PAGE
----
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Teens In The Driver's Seat
Wednesday, February 27, 2013 • Posted February 28, 2013

This week at Mason High School the Teens in the Driver’s Seat (TDS) organization is holding the first annual Teens in the Driver’s Seat Week in an effort to promote safe driving among the students. Statistics show that teen drivers and their passengers are the most at risk for traffic accidents. In 2010, 54 percent of traffic fatalities were not buckled up. We hope to prevent fatalities among students at Mason High School. Students walking into school on Monday morning were greeted with signs and banners reminding them to buckle up. During assembly, students watched two multimedia presentations promoting safe driving and warning of the dangers and then participated in a quiz about safe driving. The first presentation was the TDS contest winning video created by Jackie Drazan, Alondra Balderas and Sier’re Morris.

Tuesday during tutorials, students and faculty who signed the pledge on the poster “Safe Driving is a Piece of Cake” were rewarded with a piece of cake. Today is “Wear Green Wednesday!” Students who wear green in support of safe driving are rewarded with a TDS bracelet. TDS members will hand out key chains to fellow students arriving in the parking lot and to parents dropping off their children at all three schools. You may see some high school students out and about in town and on the square putting magnets and cling stickers on car windows reminding people to buckle up and drive safely. On Thursday, TDS members handed out sticks of Extra gum with the slogan, “Remember to drive extra careful!” On Friday, TDS members will hand out key chains to high school students.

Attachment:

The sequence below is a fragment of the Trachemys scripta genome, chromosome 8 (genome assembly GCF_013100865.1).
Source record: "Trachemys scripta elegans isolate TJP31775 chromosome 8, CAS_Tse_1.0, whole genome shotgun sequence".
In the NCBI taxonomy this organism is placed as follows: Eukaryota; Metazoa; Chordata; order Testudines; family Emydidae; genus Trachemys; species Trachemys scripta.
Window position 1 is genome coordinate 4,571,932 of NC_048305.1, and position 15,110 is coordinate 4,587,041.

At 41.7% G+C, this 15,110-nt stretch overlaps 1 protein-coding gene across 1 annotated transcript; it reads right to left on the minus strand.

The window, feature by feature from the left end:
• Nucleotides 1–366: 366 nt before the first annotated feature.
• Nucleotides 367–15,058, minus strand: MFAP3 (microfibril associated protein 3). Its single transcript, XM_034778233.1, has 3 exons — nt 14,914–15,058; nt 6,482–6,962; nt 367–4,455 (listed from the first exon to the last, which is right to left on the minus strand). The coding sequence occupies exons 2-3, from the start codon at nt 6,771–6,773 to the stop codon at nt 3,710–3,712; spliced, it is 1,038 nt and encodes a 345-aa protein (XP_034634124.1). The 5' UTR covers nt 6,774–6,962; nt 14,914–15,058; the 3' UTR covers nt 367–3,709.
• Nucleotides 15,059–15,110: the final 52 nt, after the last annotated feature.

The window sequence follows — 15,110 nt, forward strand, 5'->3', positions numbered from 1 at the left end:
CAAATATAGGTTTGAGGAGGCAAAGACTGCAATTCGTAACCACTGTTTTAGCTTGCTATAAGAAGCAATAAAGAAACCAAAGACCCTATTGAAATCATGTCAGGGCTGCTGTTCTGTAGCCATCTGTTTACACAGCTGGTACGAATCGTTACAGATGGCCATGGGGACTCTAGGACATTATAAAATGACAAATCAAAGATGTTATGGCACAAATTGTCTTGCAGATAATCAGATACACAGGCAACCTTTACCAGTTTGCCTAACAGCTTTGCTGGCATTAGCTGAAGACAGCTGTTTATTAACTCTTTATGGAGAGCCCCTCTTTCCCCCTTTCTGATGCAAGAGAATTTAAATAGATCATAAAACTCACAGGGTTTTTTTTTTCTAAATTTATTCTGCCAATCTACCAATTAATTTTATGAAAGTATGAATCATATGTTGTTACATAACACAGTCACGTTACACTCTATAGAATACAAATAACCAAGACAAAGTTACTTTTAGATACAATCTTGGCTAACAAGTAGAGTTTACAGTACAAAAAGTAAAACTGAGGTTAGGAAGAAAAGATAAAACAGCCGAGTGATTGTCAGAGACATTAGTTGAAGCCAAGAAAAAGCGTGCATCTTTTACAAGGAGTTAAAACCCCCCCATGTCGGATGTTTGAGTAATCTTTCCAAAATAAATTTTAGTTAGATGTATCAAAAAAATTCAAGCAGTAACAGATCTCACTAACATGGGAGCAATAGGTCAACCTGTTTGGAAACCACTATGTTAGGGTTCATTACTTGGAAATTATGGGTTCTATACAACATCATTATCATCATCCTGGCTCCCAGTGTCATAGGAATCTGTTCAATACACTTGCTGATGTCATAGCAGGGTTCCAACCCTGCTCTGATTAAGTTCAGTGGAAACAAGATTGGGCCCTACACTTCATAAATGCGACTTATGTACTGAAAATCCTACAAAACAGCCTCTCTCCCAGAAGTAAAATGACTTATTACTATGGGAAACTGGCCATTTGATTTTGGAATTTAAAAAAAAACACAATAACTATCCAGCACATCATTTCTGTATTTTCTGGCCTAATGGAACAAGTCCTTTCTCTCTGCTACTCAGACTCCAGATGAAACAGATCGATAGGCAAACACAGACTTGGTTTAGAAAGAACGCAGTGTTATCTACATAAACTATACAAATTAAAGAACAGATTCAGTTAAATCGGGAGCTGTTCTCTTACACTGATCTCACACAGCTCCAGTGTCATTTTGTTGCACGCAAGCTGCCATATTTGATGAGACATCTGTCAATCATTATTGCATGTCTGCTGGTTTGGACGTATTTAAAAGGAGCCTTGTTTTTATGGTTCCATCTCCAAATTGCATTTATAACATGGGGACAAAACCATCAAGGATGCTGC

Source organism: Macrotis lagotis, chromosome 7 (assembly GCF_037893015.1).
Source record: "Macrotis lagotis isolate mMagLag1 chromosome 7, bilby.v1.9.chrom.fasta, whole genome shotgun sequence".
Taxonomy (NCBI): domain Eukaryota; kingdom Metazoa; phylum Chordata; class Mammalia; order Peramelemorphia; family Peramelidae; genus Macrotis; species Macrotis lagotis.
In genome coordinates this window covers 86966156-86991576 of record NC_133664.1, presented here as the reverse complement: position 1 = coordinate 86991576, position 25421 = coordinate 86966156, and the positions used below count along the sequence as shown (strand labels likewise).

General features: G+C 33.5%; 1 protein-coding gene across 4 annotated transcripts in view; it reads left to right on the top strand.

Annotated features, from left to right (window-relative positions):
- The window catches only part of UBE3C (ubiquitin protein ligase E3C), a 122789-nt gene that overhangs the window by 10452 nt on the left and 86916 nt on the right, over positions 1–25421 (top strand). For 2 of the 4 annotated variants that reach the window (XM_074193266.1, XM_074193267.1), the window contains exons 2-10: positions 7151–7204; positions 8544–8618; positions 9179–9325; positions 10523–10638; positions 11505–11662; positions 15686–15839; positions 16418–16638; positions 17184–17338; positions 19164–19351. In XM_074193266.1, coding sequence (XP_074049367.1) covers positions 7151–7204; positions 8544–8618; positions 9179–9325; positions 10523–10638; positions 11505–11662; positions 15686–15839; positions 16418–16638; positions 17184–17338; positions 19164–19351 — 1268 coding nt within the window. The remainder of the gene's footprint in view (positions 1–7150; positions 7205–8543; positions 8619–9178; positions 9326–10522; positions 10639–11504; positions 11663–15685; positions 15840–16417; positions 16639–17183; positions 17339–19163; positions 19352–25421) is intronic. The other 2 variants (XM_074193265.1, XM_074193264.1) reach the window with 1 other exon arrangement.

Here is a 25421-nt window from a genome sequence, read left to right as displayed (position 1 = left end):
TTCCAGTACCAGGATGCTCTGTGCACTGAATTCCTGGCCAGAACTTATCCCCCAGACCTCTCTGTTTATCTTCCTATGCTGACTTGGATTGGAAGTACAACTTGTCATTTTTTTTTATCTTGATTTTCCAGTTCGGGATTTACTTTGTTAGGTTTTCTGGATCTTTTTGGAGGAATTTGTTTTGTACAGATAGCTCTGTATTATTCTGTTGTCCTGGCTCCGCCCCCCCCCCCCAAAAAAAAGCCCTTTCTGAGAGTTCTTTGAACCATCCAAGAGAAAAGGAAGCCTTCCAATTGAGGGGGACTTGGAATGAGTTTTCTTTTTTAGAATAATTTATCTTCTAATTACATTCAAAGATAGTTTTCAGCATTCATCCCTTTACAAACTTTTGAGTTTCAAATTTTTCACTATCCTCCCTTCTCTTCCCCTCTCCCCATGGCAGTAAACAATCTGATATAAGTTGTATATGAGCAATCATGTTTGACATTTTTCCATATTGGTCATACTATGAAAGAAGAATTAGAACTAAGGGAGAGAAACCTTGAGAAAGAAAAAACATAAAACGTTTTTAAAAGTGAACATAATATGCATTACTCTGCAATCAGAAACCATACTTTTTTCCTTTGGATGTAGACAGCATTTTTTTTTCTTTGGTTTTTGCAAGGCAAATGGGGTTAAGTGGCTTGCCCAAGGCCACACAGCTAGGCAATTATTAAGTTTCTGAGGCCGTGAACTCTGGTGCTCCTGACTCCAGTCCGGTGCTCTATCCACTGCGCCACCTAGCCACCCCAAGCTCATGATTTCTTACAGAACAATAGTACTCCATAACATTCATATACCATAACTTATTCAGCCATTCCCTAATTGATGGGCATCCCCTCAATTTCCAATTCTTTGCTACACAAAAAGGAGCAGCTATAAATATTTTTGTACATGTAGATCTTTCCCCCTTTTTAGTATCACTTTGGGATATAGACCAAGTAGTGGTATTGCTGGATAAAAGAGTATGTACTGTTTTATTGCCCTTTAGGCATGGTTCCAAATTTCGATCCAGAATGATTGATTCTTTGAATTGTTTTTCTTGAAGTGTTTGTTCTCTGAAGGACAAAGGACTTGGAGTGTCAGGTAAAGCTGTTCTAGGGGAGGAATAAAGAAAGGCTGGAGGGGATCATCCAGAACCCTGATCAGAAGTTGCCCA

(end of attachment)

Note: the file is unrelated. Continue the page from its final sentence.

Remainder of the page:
We hope this week’s activities will shed light on the severity of the situation and show students that they can save more lives than their own by driving safely and buckling their seatbelt.

Nighttime driving is the single biggest risk factor for teens and traffic accidents. In 2009, 61 percent of teen crash deaths occurred between 6 pm and 6 am. As reported by a 2010 study by Texas A&M Transportation Institute, this is primarily due to a combination of the visibility challenges caused by dark conditions, slower response time brought about by fatigue, and a lack of experience driving under such conditions. The average person’s field of vision is smaller without the aid of light, and glare from oncoming headlights can further limit the ability to see clearly and avoid hazards.

Here are some things you can do to minimize the problem. As always, wear your seat belt. The danger of driving at night should not be multiplied by being unsecured. Keep distractions to a minimum to keep your eyes and attention on the road. Turn headlights on at dusk and observe night driving safety as soon as the sun goes down. Reduce your speed and increase your following distances. Don’t overdrive your headlights. You should be able to stop inside the illuminated area. If you can’t, you are creating a blind crash area in front of your vehicle. Keep your headlights and windshield clean. A thin film of debris on your headlights can reduce your visibility significantly. If an oncoming vehicle’s lights are too high, avoid glare by watching the right edge of the road and using it as a steering guide. Have your headlights properly aimed. Misaimed headlights blind other drivers and reduce your ability to see the road.

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